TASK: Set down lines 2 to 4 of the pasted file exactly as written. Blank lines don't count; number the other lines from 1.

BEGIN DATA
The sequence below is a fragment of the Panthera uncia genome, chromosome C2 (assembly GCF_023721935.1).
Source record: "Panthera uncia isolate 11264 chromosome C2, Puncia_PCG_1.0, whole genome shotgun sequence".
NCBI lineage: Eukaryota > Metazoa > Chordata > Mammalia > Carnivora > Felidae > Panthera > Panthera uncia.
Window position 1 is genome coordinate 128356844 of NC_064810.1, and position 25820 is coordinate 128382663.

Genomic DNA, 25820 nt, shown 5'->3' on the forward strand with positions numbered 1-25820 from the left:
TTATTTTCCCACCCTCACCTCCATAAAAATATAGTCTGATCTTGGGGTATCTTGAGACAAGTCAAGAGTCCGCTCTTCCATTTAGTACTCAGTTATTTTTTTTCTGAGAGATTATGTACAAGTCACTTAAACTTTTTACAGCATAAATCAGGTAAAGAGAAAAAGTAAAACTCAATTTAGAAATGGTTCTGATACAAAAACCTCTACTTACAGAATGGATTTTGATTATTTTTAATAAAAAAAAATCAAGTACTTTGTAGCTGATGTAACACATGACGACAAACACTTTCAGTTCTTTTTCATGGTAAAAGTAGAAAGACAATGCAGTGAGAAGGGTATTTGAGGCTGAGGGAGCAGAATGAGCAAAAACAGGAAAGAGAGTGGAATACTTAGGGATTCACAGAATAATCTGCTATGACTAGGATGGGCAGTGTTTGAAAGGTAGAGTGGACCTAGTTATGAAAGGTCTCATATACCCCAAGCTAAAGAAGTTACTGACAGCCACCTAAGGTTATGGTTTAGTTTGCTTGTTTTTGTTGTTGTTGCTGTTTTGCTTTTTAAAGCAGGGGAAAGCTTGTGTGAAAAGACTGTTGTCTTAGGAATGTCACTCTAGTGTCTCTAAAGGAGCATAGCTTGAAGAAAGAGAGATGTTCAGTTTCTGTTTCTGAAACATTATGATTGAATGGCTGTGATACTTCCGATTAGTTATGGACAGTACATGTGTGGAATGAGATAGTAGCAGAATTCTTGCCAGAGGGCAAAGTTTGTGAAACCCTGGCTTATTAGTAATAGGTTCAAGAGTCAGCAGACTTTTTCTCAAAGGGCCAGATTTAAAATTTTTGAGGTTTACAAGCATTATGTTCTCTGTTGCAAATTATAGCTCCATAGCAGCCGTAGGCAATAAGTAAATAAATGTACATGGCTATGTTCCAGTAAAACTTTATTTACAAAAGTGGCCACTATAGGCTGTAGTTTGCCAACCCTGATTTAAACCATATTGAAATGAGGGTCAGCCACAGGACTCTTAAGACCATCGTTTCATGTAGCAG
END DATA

Source record: "Panthera uncia isolate 11264 chromosome C2, Puncia_PCG_1.0, whole genome shotgun sequence".
NCBI lineage: Eukaryota > Metazoa > Chordata > Mammalia > Carnivora > Felidae > Panthera > Panthera uncia.
Window position 1 is genome coordinate 128356844 of NC_064810.1, and position 25820 is coordinate 128382663.